As urbanization increases in Tunisia, eating meals outside the home is becoming more frequent. Children are prime consumers for the fast food sold in the streets. Neither their nor their parents' attitude towards street food is well documented as yet. This study was conducted in the city of Bizerte in February 1998. Its aim was to gather information about street food and parents' and children's attitudes towards it to help organize educational sessions with the children, parents, teachers, and vendors. The study interviewed 421 primary school children, ranging in age from 6 to 15 years (mean age: 10 years), from 24 schools. Half received pocket money, a percentage that did not differ by sex. Three quarters of the children used more than 75% of their pocket money to buy street food. The items bought most frequently were candy (27.2%), sandwiches (23.9%), pastries (23.9%), sunflower seeds and peanuts (21%), and either pizza, chocolate, or cheese (20.3%); the largest proportion of money was spent on sandwiches. In more than half the cases (55.7% of the children), the main motivation for buying street food was either to replace or fill out a meal at home, with sandwiches or pastries. The parents' monthly income did not influence the children's purchasing behavior, but the rhythm of receiving pocket money did. Most children were satisfied with the nutritional and hygienic quality of the food available, but their opinion of this quality as well as the reasons for buying the food and the prices spent on it differed considerably from that of their parents. This study highlights the important role of street foods in the daily diet of schoolchildren and the need for appropriate nutrition education in primary schools. PMID:15217744

  16. Impact of nutrition messages on children's food choice: pilot study.

    Science.gov (United States)

    Bannon, Katie; Schwartz, Marlene B

    2006-03-01

    This pilot study tested the influence of nutrition message framing on snack choice among kindergarteners. Three classrooms were randomly assigned to watch one of the following 60s videos: (a) a gain-framed nutrition message (i.e. the positive benefits of eating apples) (n=14); (b) a loss-framed message (i.e. the negative consequences of not eating apples) (n=18); or (c) a control scene (children playing a game) (n=18). Following this, the children were offered a choice between animal crackers and an apple for their snack. Among the children who saw one of the nutrition message videos, 56% chose apples rather than animal crackers; in the control condition only 33% chose apples. This difference was statistically significant (chi2=7.56, p<0.01). These results suggest that videos containing nutritional messages may have a positive influence on children's short-term food choices. PMID:16442667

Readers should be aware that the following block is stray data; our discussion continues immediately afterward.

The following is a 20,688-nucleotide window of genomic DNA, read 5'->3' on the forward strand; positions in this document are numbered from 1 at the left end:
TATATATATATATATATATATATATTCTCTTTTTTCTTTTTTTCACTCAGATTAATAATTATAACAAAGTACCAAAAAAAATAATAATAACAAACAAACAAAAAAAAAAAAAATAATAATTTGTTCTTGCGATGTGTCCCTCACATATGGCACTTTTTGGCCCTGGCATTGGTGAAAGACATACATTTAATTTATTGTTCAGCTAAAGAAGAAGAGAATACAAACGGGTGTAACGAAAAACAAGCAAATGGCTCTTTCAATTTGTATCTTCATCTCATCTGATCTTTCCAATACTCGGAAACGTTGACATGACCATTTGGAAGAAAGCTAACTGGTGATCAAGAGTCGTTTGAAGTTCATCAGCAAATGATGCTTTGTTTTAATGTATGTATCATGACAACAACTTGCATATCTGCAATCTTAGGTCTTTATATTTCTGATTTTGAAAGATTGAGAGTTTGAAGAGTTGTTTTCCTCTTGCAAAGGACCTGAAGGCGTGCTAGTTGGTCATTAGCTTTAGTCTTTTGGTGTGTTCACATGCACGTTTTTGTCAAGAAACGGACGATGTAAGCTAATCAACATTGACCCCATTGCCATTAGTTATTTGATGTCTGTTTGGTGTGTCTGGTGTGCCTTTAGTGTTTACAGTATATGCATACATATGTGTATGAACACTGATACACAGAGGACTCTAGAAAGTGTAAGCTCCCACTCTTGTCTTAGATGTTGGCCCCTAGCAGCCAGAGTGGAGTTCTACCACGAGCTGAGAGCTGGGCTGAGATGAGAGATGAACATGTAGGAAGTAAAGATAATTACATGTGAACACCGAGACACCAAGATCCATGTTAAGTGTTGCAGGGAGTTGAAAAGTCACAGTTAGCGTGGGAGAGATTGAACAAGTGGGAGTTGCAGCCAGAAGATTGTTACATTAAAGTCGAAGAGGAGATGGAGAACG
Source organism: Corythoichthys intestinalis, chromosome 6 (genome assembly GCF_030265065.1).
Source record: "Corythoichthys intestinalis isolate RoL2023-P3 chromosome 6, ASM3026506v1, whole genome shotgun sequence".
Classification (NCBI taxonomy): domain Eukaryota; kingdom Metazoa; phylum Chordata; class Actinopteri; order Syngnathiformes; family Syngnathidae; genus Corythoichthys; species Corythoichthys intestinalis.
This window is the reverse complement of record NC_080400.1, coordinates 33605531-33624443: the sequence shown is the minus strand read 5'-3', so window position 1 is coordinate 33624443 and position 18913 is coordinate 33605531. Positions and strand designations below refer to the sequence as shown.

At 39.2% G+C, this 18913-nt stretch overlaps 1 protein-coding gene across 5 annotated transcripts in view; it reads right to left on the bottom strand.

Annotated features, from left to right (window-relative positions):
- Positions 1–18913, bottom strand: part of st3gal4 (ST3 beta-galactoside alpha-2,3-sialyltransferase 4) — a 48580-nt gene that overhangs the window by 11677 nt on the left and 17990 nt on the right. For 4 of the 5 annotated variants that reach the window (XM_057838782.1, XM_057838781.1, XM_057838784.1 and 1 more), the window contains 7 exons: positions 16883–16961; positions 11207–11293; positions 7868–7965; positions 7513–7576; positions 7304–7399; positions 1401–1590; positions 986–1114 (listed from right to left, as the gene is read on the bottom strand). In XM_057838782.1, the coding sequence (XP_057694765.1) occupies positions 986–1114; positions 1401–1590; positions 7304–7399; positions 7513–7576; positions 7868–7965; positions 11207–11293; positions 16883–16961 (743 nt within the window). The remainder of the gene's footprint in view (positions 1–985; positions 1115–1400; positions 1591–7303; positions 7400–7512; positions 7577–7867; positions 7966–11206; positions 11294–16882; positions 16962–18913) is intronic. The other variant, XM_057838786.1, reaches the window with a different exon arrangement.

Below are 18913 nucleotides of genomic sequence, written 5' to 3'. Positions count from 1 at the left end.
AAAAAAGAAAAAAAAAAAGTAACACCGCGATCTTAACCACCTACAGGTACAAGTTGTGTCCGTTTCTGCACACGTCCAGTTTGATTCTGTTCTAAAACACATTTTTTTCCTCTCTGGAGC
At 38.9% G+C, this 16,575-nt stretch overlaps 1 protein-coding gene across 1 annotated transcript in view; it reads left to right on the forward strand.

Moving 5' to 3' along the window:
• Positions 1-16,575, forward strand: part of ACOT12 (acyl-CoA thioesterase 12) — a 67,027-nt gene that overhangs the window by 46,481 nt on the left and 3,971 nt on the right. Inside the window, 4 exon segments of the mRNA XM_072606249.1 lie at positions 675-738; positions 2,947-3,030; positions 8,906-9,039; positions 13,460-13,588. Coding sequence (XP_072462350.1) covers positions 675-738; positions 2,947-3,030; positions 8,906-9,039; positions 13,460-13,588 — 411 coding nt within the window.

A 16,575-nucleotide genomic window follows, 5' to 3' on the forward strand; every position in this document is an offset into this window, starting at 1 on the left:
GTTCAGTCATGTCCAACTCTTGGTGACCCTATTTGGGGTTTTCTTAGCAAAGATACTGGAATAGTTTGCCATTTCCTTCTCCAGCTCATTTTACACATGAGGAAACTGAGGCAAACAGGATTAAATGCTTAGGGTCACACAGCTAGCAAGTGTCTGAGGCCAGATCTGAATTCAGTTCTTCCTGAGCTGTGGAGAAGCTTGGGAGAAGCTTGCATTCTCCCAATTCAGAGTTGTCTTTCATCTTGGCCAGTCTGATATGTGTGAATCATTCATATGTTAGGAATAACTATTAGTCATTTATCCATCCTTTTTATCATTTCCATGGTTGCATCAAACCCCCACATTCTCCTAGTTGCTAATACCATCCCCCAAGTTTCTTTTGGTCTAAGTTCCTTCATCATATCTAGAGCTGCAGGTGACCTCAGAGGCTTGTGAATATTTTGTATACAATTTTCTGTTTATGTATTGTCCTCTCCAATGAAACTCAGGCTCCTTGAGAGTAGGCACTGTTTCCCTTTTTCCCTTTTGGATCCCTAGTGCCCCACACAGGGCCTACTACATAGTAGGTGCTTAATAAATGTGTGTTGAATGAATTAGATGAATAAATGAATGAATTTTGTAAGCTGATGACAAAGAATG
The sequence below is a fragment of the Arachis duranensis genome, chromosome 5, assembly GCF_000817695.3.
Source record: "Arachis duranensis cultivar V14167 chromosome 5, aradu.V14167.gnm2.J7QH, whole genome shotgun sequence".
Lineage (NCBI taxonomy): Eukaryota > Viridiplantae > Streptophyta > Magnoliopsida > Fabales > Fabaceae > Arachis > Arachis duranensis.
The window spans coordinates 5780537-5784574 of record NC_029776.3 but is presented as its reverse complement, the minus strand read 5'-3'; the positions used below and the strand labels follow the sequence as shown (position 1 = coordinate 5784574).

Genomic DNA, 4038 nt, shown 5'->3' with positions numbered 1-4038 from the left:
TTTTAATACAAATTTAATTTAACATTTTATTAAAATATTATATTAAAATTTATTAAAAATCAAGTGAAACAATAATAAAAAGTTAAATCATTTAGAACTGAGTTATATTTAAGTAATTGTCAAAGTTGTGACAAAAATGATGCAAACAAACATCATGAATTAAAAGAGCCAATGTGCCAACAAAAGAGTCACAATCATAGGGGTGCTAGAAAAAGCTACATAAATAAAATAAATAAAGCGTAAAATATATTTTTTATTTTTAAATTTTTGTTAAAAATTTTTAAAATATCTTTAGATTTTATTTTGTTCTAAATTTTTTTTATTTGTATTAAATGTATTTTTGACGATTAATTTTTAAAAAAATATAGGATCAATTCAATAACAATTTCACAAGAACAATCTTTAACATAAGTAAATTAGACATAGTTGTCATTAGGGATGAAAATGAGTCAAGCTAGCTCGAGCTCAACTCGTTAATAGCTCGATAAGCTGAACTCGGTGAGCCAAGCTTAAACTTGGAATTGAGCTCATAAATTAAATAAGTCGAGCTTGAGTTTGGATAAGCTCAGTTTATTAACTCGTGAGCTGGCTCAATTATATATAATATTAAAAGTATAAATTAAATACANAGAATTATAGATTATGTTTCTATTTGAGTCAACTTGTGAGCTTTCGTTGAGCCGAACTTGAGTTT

17. Children and Clinical Studies: Why Clinical Studies Are Important

    Medline Plus

    Full Text Available ... Systematic Evidence Reviews & Clinical Practice Guidelines Resources Continuing Education Researchers Funding Training & Career Development Division of Intramural Research Research Resources Research Meeting Summaries Technology Transfer Clinical Trials What Are Clinical Trials? Children & ...

  18. Status of oral health awareness in Indian children as compared to Western children: A thought provoking situation (A pilot study

    Directory of Open Access Journals (Sweden)

    Grewal Navneet

    2007-03-01

    Full Text Available A study was conducted to evaluate the level of oral health awareness in a selected sample of Indian children and a selected sample of western children residing in Amritsar city of Punjab. Children were evaluated on the basis of a standardized questionnaire developed by WHO, for health awareness in children. Final results revealed the level of awareness in both the groups and the practical application of their knowledge about dental health in day to day life.

  19. Study of Optimal Perimetric Testing in Children (OPTIC: Feasibility, Reliability and Repeatability of Perimetry in Children.

    Directory of Open Access Journals (Sweden)

    Dipesh E Patel